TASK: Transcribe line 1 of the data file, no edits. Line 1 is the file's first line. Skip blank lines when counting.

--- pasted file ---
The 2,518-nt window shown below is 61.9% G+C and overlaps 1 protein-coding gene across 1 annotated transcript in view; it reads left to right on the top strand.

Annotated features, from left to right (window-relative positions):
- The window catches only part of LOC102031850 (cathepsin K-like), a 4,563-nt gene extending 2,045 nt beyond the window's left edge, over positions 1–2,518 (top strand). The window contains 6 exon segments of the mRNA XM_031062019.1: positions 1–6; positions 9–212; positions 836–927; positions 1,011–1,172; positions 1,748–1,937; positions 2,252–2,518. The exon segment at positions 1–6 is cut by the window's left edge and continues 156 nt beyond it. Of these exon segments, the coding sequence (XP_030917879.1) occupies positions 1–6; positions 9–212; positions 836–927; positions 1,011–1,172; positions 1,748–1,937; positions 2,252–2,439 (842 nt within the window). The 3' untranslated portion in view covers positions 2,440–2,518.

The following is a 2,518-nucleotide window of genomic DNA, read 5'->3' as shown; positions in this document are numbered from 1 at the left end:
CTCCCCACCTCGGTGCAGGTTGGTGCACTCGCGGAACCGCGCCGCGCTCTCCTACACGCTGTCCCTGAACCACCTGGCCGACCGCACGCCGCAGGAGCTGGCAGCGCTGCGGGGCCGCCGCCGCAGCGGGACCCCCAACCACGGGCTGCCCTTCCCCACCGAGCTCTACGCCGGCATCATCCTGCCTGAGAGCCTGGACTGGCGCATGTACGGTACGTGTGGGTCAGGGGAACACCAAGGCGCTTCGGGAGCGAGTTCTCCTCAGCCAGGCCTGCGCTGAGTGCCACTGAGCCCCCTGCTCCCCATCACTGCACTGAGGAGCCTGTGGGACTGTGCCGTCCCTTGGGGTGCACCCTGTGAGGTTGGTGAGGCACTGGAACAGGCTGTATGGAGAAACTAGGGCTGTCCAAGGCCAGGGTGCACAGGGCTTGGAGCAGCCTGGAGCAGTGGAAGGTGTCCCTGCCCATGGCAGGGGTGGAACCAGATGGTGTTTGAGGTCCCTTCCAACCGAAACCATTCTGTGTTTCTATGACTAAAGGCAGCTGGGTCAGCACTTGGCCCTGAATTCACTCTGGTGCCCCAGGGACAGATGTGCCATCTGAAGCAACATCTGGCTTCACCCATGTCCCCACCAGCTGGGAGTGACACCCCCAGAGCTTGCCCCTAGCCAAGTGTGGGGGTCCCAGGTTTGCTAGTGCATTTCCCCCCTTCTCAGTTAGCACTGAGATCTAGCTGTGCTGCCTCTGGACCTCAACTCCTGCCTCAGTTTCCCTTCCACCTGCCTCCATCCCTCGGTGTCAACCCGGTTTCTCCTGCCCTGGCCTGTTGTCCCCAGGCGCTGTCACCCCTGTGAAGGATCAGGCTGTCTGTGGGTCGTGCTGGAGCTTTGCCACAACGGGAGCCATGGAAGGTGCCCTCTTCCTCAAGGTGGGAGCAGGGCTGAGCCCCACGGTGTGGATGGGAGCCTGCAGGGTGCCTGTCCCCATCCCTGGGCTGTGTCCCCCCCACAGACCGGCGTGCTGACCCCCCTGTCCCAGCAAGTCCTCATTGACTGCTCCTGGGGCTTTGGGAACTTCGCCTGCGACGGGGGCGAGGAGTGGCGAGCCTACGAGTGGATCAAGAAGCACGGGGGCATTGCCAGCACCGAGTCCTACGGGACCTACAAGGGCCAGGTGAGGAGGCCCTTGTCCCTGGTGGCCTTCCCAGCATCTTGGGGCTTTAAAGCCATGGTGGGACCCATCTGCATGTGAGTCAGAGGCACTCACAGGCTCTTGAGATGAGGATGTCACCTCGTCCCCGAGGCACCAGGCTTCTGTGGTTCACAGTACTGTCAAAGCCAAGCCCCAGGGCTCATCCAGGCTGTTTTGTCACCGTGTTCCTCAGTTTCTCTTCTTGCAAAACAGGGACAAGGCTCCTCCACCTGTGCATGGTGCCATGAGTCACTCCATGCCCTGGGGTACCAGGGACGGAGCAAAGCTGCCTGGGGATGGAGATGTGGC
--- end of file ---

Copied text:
The 2,518-nt window shown below is 61.9% G+C and overlaps 1 protein-coding gene across 1 annotated transcript in view; it reads left to right on the top strand.